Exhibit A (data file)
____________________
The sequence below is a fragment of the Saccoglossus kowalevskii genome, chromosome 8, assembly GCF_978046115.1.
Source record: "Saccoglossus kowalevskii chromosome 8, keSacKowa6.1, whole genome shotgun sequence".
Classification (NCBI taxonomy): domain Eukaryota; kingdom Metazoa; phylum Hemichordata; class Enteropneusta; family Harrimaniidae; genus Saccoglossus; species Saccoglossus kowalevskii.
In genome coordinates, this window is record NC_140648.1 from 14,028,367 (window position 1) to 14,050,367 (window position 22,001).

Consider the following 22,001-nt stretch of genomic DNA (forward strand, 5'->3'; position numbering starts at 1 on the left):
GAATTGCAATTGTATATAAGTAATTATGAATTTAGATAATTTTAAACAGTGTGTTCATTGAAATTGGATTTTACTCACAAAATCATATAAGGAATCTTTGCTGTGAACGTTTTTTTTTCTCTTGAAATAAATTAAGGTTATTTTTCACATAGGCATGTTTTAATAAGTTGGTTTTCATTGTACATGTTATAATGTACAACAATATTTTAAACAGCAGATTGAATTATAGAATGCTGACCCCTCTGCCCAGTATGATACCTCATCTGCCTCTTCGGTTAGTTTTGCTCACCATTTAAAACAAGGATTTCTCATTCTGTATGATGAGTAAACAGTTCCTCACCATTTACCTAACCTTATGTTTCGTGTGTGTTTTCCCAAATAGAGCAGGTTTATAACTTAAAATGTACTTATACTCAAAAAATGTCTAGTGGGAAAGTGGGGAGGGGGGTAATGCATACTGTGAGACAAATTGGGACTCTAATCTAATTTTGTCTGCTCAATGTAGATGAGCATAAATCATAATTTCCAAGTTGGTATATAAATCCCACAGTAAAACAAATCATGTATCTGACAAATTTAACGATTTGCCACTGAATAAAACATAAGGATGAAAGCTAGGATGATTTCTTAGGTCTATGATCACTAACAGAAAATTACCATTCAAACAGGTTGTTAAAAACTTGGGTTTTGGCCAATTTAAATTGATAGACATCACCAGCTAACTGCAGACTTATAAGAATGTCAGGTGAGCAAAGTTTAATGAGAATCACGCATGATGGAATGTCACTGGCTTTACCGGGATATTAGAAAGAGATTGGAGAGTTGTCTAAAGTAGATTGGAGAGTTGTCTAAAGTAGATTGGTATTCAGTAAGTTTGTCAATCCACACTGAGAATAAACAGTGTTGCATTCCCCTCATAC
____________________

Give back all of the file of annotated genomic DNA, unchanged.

The sequence below is a fragment of the Saccoglossus kowalevskii genome, chromosome 8, assembly GCF_978046115.1.
Source record: "Saccoglossus kowalevskii chromosome 8, keSacKowa6.1, whole genome shotgun sequence".
Classification (NCBI taxonomy): domain Eukaryota; kingdom Metazoa; phylum Hemichordata; class Enteropneusta; family Harrimaniidae; genus Saccoglossus; species Saccoglossus kowalevskii.
In genome coordinates, this window is record NC_140648.1 from 14,028,367 (window position 1) to 14,050,367 (window position 22,001).

Consider the following 22,001-nt stretch of genomic DNA (forward strand, 5'->3'; position numbering starts at 1 on the left):
GAATTGCAATTGTATATAAGTAATTATGAATTTAGATAATTTTAAACAGTGTGTTCATTGAAATTGGATTTTACTCACAAAATCATATAAGGAATCTTTGCTGTGAACGTTTTTTTTTCTCTTGAAATAAATTAAGGTTATTTTTCACATAGGCATGTTTTAATAAGTTGGTTTTCATTGTACATGTTATAATGTACAACAATATTTTAAACAGCAGATTGAATTATAGAATGCTGACCCCTCTGCCCAGTATGATACCTCATCTGCCTCTTCGGTTAGTTTTGCTCACCATTTAAAACAAGGATTTCTCATTCTGTATGATGAGTAAACAGTTCCTCACCATTTACCTAACCTTATGTTTCGTGTGTGTTTTCCCAAATAGAGCAGGTTTATAACTTAAAATGTACTTATACTCAAAAAATGTCTAGTGGGAAAGTGGGGAGGGGGGTAATGCATACTGTGAGACAAATTGGGACTCTAATCTAATTTTGTCTGCTCAATGTAGATGAGCATAAATCATAATTTCCAAGTTGGTATATAAATCCCACAGTAAAACAAATCATGTATCTGACAAATTTAACGATTTGCCACTGAATAAAACATAAGGATGAAAGCTAGGATGATTTCTTAGGTCTATGATCACTAACAGAAAATTACCATTCAAACAGGTTGTTAAAAACTTGGGTTTTGGCCAATTTAAATTGATAGACATCACCAGCTAACTGCAGACTTATAAGAATGTCAGGTGAGCAAAGTTTAATGAGAATCACGCATGATGGAATGTCACTGGCTTTACCGGGATATTAGAAAGAGATTGGAGAGTTGTCTAAAGTAGATTGGAGAGTTGTCTAAAGTAGATTGGTATTCAGTAAGTTTGTCAATCCACACTGAGAATAAACAGTGTTGCATTCCCCTCATAC